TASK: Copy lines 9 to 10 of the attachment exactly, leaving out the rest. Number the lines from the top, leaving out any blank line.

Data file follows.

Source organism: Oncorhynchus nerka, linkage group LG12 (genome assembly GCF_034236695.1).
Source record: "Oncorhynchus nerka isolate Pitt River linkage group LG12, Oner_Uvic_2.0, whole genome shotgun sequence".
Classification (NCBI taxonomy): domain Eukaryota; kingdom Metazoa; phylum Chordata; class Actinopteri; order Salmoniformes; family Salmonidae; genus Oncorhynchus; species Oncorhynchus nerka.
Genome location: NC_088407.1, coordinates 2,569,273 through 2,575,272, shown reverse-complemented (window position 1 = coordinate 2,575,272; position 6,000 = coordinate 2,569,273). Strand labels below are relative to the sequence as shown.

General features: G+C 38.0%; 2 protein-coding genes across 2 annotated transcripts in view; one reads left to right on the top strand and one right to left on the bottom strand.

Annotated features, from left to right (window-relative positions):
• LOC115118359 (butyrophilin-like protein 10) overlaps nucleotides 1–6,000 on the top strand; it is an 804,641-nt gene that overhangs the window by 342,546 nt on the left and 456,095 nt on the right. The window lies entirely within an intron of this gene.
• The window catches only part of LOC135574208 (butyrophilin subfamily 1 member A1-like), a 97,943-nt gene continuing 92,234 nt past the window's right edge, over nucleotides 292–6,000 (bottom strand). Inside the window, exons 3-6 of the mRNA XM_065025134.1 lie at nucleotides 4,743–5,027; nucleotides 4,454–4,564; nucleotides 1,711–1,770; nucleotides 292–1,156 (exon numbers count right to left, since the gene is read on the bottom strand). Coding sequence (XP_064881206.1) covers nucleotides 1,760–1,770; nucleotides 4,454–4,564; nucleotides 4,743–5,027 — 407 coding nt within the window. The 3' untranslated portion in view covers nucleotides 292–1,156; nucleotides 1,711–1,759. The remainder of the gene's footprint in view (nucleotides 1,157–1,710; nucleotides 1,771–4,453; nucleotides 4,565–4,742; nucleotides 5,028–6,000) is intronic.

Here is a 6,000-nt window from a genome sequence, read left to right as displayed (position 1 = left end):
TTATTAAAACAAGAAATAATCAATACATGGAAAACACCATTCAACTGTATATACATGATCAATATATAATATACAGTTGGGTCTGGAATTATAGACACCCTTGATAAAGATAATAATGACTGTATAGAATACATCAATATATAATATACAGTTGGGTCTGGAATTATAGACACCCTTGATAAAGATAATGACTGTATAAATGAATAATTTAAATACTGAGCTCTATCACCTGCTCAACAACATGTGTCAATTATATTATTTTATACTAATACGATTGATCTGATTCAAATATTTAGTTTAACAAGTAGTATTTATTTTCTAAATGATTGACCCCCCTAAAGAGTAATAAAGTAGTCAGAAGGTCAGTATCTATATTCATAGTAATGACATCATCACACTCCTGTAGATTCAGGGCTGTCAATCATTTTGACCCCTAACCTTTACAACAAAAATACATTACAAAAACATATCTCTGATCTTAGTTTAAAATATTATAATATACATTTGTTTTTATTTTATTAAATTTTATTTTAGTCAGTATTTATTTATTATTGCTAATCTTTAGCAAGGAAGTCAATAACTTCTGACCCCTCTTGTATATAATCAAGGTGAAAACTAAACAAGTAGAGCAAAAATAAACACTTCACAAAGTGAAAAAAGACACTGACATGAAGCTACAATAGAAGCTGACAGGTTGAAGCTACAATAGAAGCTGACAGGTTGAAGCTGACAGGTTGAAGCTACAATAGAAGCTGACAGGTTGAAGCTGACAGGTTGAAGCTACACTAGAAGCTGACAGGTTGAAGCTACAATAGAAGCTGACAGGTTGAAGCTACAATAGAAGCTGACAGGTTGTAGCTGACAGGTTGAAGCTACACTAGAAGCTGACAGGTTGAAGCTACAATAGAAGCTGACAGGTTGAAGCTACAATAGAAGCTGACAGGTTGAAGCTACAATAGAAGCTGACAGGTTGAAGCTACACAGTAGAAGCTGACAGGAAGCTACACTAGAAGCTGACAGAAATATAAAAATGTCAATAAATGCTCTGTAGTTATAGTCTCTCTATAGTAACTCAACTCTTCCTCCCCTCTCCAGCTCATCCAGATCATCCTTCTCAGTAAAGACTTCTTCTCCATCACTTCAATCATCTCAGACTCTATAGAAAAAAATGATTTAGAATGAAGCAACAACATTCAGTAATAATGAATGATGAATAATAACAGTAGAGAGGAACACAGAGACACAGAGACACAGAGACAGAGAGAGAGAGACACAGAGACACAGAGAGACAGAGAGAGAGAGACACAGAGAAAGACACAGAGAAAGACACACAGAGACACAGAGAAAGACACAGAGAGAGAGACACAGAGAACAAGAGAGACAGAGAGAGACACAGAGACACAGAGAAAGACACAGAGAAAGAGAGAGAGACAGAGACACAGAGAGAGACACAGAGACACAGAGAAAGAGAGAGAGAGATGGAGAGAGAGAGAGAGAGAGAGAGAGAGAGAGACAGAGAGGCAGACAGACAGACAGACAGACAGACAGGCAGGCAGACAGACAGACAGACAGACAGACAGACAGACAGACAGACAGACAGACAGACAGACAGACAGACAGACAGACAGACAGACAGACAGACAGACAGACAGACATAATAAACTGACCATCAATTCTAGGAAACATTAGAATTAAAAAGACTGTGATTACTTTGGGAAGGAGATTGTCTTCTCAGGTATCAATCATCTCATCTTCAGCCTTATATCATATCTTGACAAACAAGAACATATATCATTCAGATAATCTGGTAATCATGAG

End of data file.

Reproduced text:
Here is a 6,000-nt window from a genome sequence, read left to right as displayed (position 1 = left end):
TTATTAAAACAAGAAATAATCAATACATGGAAAACACCATTCAACTGTATATACATGATCAATATATAATATACAGTTGGGTCTGGAATTATAGACACCCTTGATAAAGATAATAATGACTGTATAGAATACATCAATATATAATATACAGTTGGGTCTGGAATTATAGACACCCTTGATAAAGATAATGACTGTATAAATGAATAATTTAAATACTGAGCTCTATCACCTGCTCAACAACATGTGTCAATTATATTATTTTATACTAATACGATTGATCTGATTCAAATATTTAGTTTAACAAGTAGTATTTATTTTCTAAATGATTGACCCCCCTAAAGAGTAATAAAGTAGTCAGAAGGTCAGTATCTATATTCATAGTAATGACATCATCACACTCCTGTAGATTCAGGGCTGTCAATCATTTTGACCCCTAACCTTTACAACAAAAATACATTACAAAAACATATCTCTGATCTTAGTTTAAAATATTATAATATACATTTGTTTTTATTTTATTAAATTTTATTTTAGTCAGTATTTATTTATTATTGCTAATCTTTAGCAAGGAAGTCAATAACTTCTGACCCCTCTTGTATATAATCAAGGTGAAAACTAAACAAGTAGAGCAAAAATAAACACTTCACAAAGTGAAAAAAGACACTGACATGAAGCTACAATAGAAGCTGACAGGTTGAAGCTACAATAGAAGCTGACAGGTTGAAGCTGACAGGTTGAAGCTACAATAGAAGCTGACAGGTTGAAGCTGACAGGTTGAAGCTACACTAGAAGCTGACAGGTTGAAGCTACAATAGAAGCTGACAGGTTGAAGCTACAATAGAAGCTGACAGGTTGTAGCTGACAGGTTGAAGCTACACTAGAAGCTGACAGGTTGAAGCTACAATAGAAGCTGACAGGTTGAAGCTACAATAGAAGCTGACAGGTTGAAGCTACAATAGAAGCTGACAGGTTGAAGCTACACAGTAGAAGCTGACAGGAAGCTACACTAGAAGCTGACAGAAATATAAAAATGTCAATAAATGCTCTGTAGTTATAGTCTCTCTATAGTAACTCAACTCTTCCTCCCCTCTCCAGCTCATCCAGATCATCCTTCTCAGTAAAGACTTCTTCTCCATCACTTCAATCATCTCAGACTCTATAGAAAAAAATGATTTAGAATGAAGCAACAACATTCAGTAATAATGAATGATGAATAATAACAGTAGAGAGGAACACAGAGACACAGAGACACAGAGACAGAGAGAGAGAGACACAGAGACACAGAGAGACAGAGAGAGAGAGACACAGAGAAAGACACAGAGAAAGACACACAGAGACACAGAGAAAGACACAGAGAGAGAGACACAGAGAACAAGAGAGACAGAGAGAGACACAGAGACACAGAGAAAGACACAGAGAAAGAGAGAGAGACAGAGACACAGAGAGAGACACAGAGACACAGAGAAAGAGAGAGAGAGATGGAGAGAGAGAGAGAGAGAGAGAGAGAGAGAGACAGAGAGGCAGACAGACAGACAGACAGACAGACAGGCAGGCAGACAGACAGACAGACAGACAGACAGACAGACAGACAGACAGACAGACAGACAGACAGACAGACAGACAGACAGACAGACAGACAGACAGACAGACAGACATAATAAACTGACCATCAATTCTAGGAAACATTAGAATTAAAAAGACTGTGATTACTTTGGGAAGGAGATTGTCTTCTCAGGTATCAATCATCTCATCTTCAGCCTTATATCATATCTTGACAAACAAGAACATATATCATTCAGATAATCTGGTAATCATGAG